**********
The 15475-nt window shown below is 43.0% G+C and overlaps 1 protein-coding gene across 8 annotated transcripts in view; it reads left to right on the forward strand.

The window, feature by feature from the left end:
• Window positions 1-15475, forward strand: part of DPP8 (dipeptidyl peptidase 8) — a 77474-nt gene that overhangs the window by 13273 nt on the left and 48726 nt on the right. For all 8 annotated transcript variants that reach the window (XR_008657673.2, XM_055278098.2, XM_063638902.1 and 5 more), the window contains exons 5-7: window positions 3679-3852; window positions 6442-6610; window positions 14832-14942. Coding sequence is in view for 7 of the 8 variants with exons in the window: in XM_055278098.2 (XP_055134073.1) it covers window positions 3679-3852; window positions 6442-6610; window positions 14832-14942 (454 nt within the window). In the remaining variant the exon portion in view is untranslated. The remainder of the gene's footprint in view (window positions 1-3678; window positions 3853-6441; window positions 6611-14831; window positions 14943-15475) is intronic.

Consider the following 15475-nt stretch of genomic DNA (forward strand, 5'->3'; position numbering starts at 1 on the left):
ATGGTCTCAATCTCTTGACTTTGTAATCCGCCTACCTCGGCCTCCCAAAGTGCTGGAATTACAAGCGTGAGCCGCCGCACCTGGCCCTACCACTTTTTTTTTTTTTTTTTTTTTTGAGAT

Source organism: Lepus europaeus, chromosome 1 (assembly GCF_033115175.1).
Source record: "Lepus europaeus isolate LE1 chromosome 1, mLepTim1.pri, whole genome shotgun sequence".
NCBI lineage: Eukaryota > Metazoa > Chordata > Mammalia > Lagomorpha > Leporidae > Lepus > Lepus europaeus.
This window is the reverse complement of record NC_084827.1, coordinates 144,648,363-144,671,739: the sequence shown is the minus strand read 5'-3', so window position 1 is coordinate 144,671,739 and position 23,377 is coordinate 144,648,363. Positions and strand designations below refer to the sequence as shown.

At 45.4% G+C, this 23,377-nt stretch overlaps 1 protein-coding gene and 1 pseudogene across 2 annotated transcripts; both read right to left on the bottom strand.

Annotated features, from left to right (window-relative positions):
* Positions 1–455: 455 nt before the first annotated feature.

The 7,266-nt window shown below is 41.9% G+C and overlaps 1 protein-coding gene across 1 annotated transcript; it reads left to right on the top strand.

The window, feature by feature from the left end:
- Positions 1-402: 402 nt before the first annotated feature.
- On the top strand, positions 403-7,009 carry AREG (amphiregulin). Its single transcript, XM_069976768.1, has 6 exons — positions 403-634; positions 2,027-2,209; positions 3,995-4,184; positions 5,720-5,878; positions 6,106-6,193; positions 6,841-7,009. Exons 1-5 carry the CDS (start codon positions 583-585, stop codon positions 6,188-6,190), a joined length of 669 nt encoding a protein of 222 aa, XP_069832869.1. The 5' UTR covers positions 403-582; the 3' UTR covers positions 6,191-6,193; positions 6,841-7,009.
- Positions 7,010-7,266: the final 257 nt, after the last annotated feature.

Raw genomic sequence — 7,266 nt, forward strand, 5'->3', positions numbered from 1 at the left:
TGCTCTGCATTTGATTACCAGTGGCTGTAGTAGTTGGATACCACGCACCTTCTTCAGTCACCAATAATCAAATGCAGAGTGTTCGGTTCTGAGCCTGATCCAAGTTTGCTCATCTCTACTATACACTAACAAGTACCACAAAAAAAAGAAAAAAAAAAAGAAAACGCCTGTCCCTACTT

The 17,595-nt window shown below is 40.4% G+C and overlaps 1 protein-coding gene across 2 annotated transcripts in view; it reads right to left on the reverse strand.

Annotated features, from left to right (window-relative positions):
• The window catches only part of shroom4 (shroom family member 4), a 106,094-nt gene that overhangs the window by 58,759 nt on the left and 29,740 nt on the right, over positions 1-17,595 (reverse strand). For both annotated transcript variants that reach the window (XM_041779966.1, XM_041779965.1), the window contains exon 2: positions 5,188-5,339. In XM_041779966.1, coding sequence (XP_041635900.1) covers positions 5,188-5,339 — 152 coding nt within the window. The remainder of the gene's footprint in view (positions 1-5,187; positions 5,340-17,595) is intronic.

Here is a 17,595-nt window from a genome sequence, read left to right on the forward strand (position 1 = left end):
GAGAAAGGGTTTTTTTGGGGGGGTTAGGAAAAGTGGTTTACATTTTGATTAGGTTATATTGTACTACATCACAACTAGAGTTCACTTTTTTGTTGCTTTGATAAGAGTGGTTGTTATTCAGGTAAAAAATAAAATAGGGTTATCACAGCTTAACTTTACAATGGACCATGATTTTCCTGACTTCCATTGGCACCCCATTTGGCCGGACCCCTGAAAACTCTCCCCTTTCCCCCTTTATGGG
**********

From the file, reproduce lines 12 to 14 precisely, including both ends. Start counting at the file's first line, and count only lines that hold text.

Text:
* Positions 1–455: 455 nt before the first annotated feature.

The 7,266-nt window shown below is 41.9% G+C and overlaps 1 protein-coding gene across 1 annotated transcript; it reads left to right on the top strand.

The window, feature by feature from the left end: